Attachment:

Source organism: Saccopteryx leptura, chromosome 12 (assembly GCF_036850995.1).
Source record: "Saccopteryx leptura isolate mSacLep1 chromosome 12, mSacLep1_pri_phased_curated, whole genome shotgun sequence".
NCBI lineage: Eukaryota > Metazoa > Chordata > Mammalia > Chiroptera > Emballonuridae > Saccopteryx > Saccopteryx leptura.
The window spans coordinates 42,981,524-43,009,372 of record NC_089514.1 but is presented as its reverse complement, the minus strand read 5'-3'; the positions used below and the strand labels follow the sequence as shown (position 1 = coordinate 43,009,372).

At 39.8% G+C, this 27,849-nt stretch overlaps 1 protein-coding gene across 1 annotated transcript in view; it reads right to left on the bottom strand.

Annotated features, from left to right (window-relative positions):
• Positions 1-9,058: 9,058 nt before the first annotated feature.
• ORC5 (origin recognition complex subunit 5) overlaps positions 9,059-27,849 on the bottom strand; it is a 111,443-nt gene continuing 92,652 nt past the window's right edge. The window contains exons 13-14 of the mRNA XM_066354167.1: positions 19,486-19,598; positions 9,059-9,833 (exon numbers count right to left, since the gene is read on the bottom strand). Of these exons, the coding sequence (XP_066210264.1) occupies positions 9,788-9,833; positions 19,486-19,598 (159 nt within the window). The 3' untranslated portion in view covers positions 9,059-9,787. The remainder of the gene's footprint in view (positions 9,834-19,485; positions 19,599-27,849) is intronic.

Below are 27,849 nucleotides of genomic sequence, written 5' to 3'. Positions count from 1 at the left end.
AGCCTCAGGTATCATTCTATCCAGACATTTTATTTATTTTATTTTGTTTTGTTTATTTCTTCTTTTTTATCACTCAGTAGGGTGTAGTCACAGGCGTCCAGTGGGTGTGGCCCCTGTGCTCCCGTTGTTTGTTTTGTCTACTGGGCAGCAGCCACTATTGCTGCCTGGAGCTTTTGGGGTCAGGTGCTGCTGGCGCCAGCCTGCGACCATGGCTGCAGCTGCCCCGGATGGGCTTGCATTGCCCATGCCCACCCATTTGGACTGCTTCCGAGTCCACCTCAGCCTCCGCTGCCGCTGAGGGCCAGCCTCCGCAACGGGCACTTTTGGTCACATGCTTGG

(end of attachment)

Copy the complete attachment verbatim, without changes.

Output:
Source organism: Saccopteryx leptura, chromosome 12 (assembly GCF_036850995.1).
Source record: "Saccopteryx leptura isolate mSacLep1 chromosome 12, mSacLep1_pri_phased_curated, whole genome shotgun sequence".
NCBI lineage: Eukaryota > Metazoa > Chordata > Mammalia > Chiroptera > Emballonuridae > Saccopteryx > Saccopteryx leptura.
The window spans coordinates 42,981,524-43,009,372 of record NC_089514.1 but is presented as its reverse complement, the minus strand read 5'-3'; the positions used below and the strand labels follow the sequence as shown (position 1 = coordinate 43,009,372).

At 39.8% G+C, this 27,849-nt stretch overlaps 1 protein-coding gene across 1 annotated transcript in view; it reads right to left on the bottom strand.

Annotated features, from left to right (window-relative positions):
• Positions 1-9,058: 9,058 nt before the first annotated feature.
• ORC5 (origin recognition complex subunit 5) overlaps positions 9,059-27,849 on the bottom strand; it is a 111,443-nt gene continuing 92,652 nt past the window's right edge. The window contains exons 13-14 of the mRNA XM_066354167.1: positions 19,486-19,598; positions 9,059-9,833 (exon numbers count right to left, since the gene is read on the bottom strand). Of these exons, the coding sequence (XP_066210264.1) occupies positions 9,788-9,833; positions 19,486-19,598 (159 nt within the window). The 3' untranslated portion in view covers positions 9,059-9,787. The remainder of the gene's footprint in view (positions 9,834-19,485; positions 19,599-27,849) is intronic.

Below are 27,849 nucleotides of genomic sequence, written 5' to 3'. Positions count from 1 at the left end.
AGCCTCAGGTATCATTCTATCCAGACATTTTATTTATTTTATTTTGTTTTGTTTATTTCTTCTTTTTTATCACTCAGTAGGGTGTAGTCACAGGCGTCCAGTGGGTGTGGCCCCTGTGCTCCCGTTGTTTGTTTTGTCTACTGGGCAGCAGCCACTATTGCTGCCTGGAGCTTTTGGGGTCAGGTGCTGCTGGCGCCAGCCTGCGACCATGGCTGCAGCTGCCCCGGATGGGCTTGCATTGCCCATGCCCACCCATTTGGACTGCTTCCGAGTCCACCTCAGCCTCCGCTGCCGCTGAGGGCCAGCCTCCGCAACGGGCACTTTTGGTCACATGCTTGG